The Wounded Heros: Inclusive Tourism opportunities in Nepal

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The recently celebrated World Tourism Day that falls the 27th September of each year, showed how far Nepal can go in terms of inclusive partnerships.

Under the theme of “Tourism for All”, the World Tourism Day offered a unique opportunity to talk about social inclusion and disability in Nepal, an issue much neglected and hardly mainstream.

In an attempt to make the country a fully accessible destination, a coalition of not for profits, ethically conscious tour operators and individual citizens, organized the “Wounded Heroes Trek to Nepal”, bringing to the country twenty three American citizens who, due to different circumstances,  suffered amputation during their careers.

The visitors, currently undertaking a trekking in the Annapurna region, will become global “ambassadors” of Nepal, an amazing way to showcase the potential of the national tourism industry, proving that tourists with physical disabilities are welcome in the country.

Despite the shocking set back at life, the “Wounded Heroes” proved how human beings, when pushed to their limits, can be an example of extraordinary resilience and determination to push back and reclaim a dignified role in the society.

Might it paradoxically true that we need foreign visitors with disabilities visiting Nepal with their bold determination, to assert that this country can really become more accessible and inclusive for persons with disabilities?

What is even more striking is the network of partnerships that worked incessantly to make this adventurous trip possible. 

On the one hand, we had tour operators like Four Seasons Travel and Tours, a pioneer travel company based in Nepal that few years ago realized the potential of “inclusive” travel, a niche sector that could literally transform in better the way tourism sector works in the country.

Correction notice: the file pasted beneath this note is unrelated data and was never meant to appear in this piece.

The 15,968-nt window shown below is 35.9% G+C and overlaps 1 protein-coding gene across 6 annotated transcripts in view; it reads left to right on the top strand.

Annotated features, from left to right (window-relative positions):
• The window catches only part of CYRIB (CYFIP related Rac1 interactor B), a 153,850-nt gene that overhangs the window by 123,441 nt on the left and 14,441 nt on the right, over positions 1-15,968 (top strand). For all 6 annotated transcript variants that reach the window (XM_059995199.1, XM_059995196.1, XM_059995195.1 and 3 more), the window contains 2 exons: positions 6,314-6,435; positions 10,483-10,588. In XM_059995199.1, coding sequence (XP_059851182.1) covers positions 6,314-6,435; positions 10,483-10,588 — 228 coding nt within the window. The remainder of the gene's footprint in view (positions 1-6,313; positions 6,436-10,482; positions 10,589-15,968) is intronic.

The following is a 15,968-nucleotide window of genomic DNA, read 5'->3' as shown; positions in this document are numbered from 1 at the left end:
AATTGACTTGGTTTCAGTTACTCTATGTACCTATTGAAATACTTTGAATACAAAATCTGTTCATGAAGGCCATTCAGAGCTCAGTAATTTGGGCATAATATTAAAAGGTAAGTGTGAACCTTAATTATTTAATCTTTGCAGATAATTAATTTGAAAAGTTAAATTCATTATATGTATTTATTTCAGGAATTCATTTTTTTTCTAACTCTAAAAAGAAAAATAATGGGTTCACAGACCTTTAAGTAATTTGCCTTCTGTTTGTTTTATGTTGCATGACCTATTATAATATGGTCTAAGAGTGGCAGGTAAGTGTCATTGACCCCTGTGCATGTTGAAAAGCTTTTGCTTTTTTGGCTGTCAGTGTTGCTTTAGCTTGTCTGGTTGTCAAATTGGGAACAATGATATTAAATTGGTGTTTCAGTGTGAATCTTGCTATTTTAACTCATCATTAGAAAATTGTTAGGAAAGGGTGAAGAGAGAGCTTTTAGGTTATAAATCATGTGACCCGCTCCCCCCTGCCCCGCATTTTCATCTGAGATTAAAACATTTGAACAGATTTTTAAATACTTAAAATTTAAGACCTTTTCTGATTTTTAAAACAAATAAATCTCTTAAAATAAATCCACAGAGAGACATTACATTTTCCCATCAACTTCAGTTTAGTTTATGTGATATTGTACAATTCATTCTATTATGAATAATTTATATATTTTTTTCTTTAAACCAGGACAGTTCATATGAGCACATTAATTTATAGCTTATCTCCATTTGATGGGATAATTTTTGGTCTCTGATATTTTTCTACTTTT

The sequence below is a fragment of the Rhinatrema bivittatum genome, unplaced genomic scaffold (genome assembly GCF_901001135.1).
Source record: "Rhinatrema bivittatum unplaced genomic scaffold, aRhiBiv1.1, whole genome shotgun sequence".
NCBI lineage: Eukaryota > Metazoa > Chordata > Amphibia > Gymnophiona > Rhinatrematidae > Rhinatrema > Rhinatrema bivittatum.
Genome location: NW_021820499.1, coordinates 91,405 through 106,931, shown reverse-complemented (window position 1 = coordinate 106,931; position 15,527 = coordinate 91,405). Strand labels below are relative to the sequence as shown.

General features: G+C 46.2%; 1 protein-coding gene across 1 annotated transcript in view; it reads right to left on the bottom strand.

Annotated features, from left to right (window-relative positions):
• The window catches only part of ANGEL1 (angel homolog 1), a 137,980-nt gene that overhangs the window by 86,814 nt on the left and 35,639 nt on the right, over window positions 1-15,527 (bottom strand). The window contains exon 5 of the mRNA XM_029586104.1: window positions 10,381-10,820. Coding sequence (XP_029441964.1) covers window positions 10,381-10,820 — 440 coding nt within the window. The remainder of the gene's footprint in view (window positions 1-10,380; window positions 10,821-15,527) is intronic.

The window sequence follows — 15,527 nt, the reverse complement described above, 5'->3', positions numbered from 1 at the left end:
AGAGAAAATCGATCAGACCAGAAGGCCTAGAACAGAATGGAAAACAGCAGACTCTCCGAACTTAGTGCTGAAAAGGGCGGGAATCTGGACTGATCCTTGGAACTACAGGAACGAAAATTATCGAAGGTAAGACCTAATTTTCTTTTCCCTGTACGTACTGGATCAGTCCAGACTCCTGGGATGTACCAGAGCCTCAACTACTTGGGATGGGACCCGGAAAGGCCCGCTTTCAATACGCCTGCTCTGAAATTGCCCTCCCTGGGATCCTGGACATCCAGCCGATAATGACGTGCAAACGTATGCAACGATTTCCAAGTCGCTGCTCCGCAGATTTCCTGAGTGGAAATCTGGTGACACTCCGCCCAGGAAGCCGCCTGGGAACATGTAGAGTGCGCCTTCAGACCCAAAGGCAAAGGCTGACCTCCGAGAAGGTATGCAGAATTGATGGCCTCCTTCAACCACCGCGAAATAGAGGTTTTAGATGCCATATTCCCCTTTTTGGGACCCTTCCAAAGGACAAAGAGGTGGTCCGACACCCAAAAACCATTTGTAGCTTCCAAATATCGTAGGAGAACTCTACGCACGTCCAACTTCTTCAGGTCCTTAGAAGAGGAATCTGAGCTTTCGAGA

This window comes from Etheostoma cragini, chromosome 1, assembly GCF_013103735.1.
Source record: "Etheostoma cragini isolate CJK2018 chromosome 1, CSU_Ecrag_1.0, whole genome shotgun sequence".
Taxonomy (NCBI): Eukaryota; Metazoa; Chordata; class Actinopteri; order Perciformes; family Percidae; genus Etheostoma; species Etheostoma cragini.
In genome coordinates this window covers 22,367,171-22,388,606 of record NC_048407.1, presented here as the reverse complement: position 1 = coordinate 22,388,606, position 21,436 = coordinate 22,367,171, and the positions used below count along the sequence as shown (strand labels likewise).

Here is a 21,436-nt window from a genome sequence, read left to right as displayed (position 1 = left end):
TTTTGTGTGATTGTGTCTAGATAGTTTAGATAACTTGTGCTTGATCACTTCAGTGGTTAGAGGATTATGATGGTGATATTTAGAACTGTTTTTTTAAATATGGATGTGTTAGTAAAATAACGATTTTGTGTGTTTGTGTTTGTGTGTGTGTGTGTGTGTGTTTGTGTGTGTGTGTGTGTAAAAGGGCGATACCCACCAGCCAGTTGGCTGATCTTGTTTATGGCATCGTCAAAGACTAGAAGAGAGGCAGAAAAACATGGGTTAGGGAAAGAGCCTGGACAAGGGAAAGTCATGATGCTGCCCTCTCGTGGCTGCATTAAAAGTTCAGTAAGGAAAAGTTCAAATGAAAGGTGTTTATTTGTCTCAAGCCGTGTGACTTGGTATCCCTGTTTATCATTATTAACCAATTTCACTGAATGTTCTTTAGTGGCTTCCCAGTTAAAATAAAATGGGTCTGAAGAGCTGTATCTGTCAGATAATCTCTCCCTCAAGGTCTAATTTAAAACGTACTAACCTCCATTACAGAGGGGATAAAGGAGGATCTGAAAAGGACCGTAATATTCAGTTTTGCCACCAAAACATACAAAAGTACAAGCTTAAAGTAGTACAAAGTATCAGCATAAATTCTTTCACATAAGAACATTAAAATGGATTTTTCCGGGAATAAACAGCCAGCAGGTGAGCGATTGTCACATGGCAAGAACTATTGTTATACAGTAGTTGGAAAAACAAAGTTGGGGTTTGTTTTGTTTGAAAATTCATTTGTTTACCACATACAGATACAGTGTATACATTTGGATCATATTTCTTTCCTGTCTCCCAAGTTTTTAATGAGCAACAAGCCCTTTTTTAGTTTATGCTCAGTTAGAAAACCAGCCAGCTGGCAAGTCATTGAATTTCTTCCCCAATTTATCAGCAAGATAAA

On the other hand we have the not for profit sector with the International Development Institute, a small “action tank” based in Washington DC and two smart examples of innovative corporate social responsibility, without which the entire initiative would not have been possible.

First of all, Soarway Foundation founded by Michael Kobold, the owner of the luxurious watch brand currently directed by Scott DeLisi, a former American ambassador to Nepal, provided vital moral and financial support to the idea.

Second, all the organizers managed to involved a global airline like Etihad who had recently showed a great sensitivity towards disability by sponsoring the trip of the Nepali parathletes to Rio de Janeiro.

Last but not the least this incredible network of partnership also includes committed and active community organizers of Nepali origin living in the USA.

For example Suman Timisina, a former president of the Non Resident Nepali Association in North America and Mukesh Singh, a legal expert and disability activist, both members of the expedition, played an incredibly important networking role to raise the resources for the trip.

In a sharing program, the organizers rightly expressed their satisfaction in making the long trip possible but at the same time, encouraged the government to do more to truly mainstream tourism for persons with disabilities into the national plans.

The participation at the program of Deepak Raj Joshi, CEO of the Nepal Tourism Board was seen as a sign of optimism that the government is serious about inclusive tourism.

What we need is a dedicated and partnership driven effort to make it more accessible by breaking down cultural, institutional and physical barriers for persons living with disabilities.

After all the concept of “reasonable accommodation” should  not remain abstract but rather put in practice, meaning , in this particular case, that, with simple adjustments and willingness, is possible to design touristic offers that suits to persons with any kind of disabilities.

The Wounded Heroes were strategically supported with not for profit money but the entire initiative  would not have been possible without the limitless optimism and business acumen of Pankaj Pradhananga, one of the key masterminders of the entire initiative and Director of Operations at Four Seasons Travel and Tours.


If you think well, it is not easy thing securing the funding for such a big adventure from all the points of views.


Coordinating for such initiative involved a great exercise in public relations and networking that allowed to liaise successfully with local and central authorities and partners, assuring the involvement of the Nepal Tourism Board and the American Embassy as well.


All this was only possible thanks to ability to build connections, a fantastic team building and a genuine interests and willpower to make the initiative happen.


Building on this incredible best practice, ensuring that the tourism industry can become a real trailblazer in inclusive business in the country won’t be easy.


Surely the“coalition of  the willing” behind “Wounded Heroes Trek” will push ahead to transform the way many tourists from all over the world till now excluded, can experience and discover Nepal.

Position: Co -Founder of ENGAGE,a new social venture for the promotion of volunteerism and service and Ideator of Sharing4Good

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